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Grad student profile: Juan Carlos López

This rocket scientist sees space exploration as a way to launch partnerships

Juan Carlos López delivering Hispanic Heritage Month address

MS/MBA student Juan Carlos López delivers an address for the Hispanic Heritage Month celebration at the NASA Johnson Space Center in Houston. (Photo provided by Juan Carlos López)

When the first Mexican payload blasts off towards the International Space Station in December, it will be an especially proud day for Juan Carlos López.

The CubeSat developed by the Mexican Space Agency (AEM) will test a constellation of low Earth orbit satellites called GlobalStar, which are designed to streamline communications between Earth and Mars.

López, now a student in the MS/MBA program offered by the John A. Paulson School of Engineering and Applied Sciences and Harvard Business School, served as a technical advisor for the project while working at the Johnson Space Center. President of NASA’s Hispanic Employee Resource Group in Houston, he advocated for the NASA-AEM partnership to connect the space agency to Latin American countries.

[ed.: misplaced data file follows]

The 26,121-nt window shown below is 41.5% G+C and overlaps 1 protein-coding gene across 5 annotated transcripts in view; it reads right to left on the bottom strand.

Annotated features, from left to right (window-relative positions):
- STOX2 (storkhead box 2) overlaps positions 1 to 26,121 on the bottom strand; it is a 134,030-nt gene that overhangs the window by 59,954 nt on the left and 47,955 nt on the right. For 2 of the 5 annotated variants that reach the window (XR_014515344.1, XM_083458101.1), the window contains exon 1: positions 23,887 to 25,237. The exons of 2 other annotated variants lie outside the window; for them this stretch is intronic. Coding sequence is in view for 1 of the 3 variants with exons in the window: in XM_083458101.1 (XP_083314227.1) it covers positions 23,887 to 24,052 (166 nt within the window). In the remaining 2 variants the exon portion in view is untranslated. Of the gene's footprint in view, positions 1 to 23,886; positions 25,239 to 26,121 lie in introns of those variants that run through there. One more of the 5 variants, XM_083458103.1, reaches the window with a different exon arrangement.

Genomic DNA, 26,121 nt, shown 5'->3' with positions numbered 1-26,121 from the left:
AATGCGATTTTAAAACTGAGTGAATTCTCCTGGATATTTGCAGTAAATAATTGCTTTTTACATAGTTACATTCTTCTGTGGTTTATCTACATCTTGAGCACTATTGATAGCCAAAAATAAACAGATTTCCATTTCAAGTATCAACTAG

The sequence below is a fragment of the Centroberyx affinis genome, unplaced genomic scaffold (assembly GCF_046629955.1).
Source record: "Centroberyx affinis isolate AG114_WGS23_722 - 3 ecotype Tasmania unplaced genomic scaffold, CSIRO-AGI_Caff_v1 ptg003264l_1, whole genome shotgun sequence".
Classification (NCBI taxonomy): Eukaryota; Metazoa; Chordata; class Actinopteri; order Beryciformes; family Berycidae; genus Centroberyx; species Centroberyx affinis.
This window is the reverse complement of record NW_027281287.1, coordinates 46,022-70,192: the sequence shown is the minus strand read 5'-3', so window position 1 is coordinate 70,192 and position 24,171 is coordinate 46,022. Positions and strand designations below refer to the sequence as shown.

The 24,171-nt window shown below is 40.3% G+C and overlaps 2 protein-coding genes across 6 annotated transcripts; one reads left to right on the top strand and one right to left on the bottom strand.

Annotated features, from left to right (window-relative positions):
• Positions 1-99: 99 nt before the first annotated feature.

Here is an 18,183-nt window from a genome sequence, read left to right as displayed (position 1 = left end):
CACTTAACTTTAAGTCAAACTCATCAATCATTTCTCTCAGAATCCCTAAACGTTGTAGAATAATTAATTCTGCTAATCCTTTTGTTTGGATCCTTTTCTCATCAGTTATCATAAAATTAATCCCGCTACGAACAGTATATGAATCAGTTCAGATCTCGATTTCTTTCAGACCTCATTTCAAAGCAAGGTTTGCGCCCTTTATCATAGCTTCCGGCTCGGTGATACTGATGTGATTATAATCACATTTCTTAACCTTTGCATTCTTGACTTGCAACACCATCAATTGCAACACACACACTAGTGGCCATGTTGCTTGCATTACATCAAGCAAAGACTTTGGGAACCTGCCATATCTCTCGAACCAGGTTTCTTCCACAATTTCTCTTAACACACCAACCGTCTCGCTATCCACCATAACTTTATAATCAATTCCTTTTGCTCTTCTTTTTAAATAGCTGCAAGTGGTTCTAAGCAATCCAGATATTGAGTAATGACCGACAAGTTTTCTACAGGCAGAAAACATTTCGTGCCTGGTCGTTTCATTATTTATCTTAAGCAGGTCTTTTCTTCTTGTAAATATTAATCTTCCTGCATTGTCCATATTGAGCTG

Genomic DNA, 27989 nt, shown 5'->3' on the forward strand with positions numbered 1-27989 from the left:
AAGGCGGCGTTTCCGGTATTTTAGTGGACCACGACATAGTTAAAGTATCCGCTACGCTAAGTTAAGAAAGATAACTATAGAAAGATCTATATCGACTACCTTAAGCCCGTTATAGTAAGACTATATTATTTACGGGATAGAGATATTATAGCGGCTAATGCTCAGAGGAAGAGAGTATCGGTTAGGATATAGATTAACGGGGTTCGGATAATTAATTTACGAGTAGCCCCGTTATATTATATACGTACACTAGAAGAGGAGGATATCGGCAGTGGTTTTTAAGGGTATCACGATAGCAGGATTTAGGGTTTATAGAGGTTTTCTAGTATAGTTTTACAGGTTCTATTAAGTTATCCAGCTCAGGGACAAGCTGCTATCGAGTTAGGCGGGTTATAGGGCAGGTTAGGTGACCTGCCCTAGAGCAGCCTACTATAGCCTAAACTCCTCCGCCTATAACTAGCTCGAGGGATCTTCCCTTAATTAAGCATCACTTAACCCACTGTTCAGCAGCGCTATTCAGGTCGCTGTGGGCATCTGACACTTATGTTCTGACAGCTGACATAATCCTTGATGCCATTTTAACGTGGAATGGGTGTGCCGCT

“It has been an amazing experience to reconnect to the country I grew up in through NASA,” he said. “I want to use NASA’s vision of exploring space for the benefit of humankind to create opportunities for the people of Mexico.”

Juan Carlos López with his brother and nephew exploring NASA exhibits

López, his younger brother, Erik, and a nephew explore NASA's exhibits. (Photo provided by Juan Carlos López)

Opportunity led López to leave his home in the small, northern Mexican town of Delicias at age 15 and move in with a cousin in El Paso. Born in Garden Grove, Calif., he had U.S. citizenship and emigrated from Mexico because he wanted to learn English and attend college.

López, the oldest of five children, and his 12-year-old brother left their parents behind and moved to south Texas on their own.